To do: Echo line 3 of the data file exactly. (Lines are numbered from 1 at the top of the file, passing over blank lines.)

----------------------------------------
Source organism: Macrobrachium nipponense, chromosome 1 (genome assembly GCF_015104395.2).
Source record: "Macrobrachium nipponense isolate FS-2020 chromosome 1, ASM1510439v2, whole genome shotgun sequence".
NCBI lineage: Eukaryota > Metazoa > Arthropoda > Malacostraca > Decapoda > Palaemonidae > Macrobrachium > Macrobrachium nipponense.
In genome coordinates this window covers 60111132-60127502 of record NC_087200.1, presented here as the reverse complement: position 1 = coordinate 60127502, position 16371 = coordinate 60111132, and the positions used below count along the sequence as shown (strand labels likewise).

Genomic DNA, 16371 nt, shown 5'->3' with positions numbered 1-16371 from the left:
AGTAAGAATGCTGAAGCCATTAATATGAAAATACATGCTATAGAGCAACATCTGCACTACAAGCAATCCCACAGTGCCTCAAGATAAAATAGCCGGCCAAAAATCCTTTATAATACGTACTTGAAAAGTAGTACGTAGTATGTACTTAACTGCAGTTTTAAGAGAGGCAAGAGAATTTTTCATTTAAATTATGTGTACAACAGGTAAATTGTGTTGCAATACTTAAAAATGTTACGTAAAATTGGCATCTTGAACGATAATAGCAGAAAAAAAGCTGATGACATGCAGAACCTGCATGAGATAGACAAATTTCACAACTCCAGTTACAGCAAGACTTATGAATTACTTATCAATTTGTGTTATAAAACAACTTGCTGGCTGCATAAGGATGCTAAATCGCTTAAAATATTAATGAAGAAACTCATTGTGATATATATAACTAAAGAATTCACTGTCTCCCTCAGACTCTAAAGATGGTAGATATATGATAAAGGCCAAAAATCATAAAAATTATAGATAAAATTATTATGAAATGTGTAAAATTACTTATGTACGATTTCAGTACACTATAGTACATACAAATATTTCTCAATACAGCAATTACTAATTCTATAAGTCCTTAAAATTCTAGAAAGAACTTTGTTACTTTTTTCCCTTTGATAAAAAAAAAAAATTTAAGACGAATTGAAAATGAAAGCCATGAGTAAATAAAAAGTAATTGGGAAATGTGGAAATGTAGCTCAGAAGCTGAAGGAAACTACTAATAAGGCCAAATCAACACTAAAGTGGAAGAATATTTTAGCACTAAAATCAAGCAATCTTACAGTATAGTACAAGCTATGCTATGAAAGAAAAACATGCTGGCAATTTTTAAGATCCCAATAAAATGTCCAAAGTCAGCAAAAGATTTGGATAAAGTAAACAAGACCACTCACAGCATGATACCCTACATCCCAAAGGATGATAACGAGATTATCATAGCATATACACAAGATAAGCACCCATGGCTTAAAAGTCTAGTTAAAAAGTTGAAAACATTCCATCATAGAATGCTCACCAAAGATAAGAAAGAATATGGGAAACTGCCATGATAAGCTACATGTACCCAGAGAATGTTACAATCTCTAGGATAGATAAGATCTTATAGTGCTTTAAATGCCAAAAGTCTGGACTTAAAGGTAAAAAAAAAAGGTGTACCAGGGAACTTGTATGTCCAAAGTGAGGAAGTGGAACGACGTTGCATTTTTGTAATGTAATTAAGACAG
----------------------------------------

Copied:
NCBI lineage: Eukaryota > Metazoa > Arthropoda > Malacostraca > Decapoda > Palaemonidae > Macrobrachium > Macrobrachium nipponense.